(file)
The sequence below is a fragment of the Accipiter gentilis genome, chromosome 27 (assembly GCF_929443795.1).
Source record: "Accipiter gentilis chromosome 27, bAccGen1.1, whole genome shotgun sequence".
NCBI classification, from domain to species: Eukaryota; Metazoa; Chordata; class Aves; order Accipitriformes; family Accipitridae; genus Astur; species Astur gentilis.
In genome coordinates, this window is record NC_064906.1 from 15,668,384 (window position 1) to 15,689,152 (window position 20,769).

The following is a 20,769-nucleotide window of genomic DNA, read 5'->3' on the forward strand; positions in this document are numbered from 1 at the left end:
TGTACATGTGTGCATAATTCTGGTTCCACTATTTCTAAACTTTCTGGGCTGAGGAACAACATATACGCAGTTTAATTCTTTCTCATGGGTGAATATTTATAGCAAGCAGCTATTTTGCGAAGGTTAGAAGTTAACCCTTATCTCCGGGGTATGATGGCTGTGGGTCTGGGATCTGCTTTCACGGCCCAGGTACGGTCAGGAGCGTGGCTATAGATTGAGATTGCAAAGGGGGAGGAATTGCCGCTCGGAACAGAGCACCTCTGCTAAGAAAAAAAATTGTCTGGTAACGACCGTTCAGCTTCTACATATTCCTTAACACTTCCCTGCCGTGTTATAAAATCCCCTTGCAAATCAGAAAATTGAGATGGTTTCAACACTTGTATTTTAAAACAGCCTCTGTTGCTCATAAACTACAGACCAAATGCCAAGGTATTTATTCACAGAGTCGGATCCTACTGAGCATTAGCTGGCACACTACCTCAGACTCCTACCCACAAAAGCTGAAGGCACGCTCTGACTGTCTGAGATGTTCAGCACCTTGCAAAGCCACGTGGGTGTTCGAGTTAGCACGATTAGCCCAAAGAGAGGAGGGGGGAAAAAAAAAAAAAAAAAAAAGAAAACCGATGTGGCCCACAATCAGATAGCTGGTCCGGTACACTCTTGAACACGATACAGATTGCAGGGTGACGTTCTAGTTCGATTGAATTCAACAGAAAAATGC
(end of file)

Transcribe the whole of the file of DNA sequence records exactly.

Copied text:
The sequence below is a fragment of the Accipiter gentilis genome, chromosome 27 (assembly GCF_929443795.1).
Source record: "Accipiter gentilis chromosome 27, bAccGen1.1, whole genome shotgun sequence".
NCBI classification, from domain to species: Eukaryota; Metazoa; Chordata; class Aves; order Accipitriformes; family Accipitridae; genus Astur; species Astur gentilis.
In genome coordinates, this window is record NC_064906.1 from 15,668,384 (window position 1) to 15,689,152 (window position 20,769).

The following is a 20,769-nucleotide window of genomic DNA, read 5'->3' on the forward strand; positions in this document are numbered from 1 at the left end:
TGTACATGTGTGCATAATTCTGGTTCCACTATTTCTAAACTTTCTGGGCTGAGGAACAACATATACGCAGTTTAATTCTTTCTCATGGGTGAATATTTATAGCAAGCAGCTATTTTGCGAAGGTTAGAAGTTAACCCTTATCTCCGGGGTATGATGGCTGTGGGTCTGGGATCTGCTTTCACGGCCCAGGTACGGTCAGGAGCGTGGCTATAGATTGAGATTGCAAAGGGGGAGGAATTGCCGCTCGGAACAGAGCACCTCTGCTAAGAAAAAAAATTGTCTGGTAACGACCGTTCAGCTTCTACATATTCCTTAACACTTCCCTGCCGTGTTATAAAATCCCCTTGCAAATCAGAAAATTGAGATGGTTTCAACACTTGTATTTTAAAACAGCCTCTGTTGCTCATAAACTACAGACCAAATGCCAAGGTATTTATTCACAGAGTCGGATCCTACTGAGCATTAGCTGGCACACTACCTCAGACTCCTACCCACAAAAGCTGAAGGCACGCTCTGACTGTCTGAGATGTTCAGCACCTTGCAAAGCCACGTGGGTGTTCGAGTTAGCACGATTAGCCCAAAGAGAGGAGGGGGGAAAAAAAAAAAAAAAAAAAAGAAAACCGATGTGGCCCACAATCAGATAGCTGGTCCGGTACACTCTTGAACACGATACAGATTGCAGGGTGACGTTCTAGTTCGATTGAATTCAACAGAAAAATGC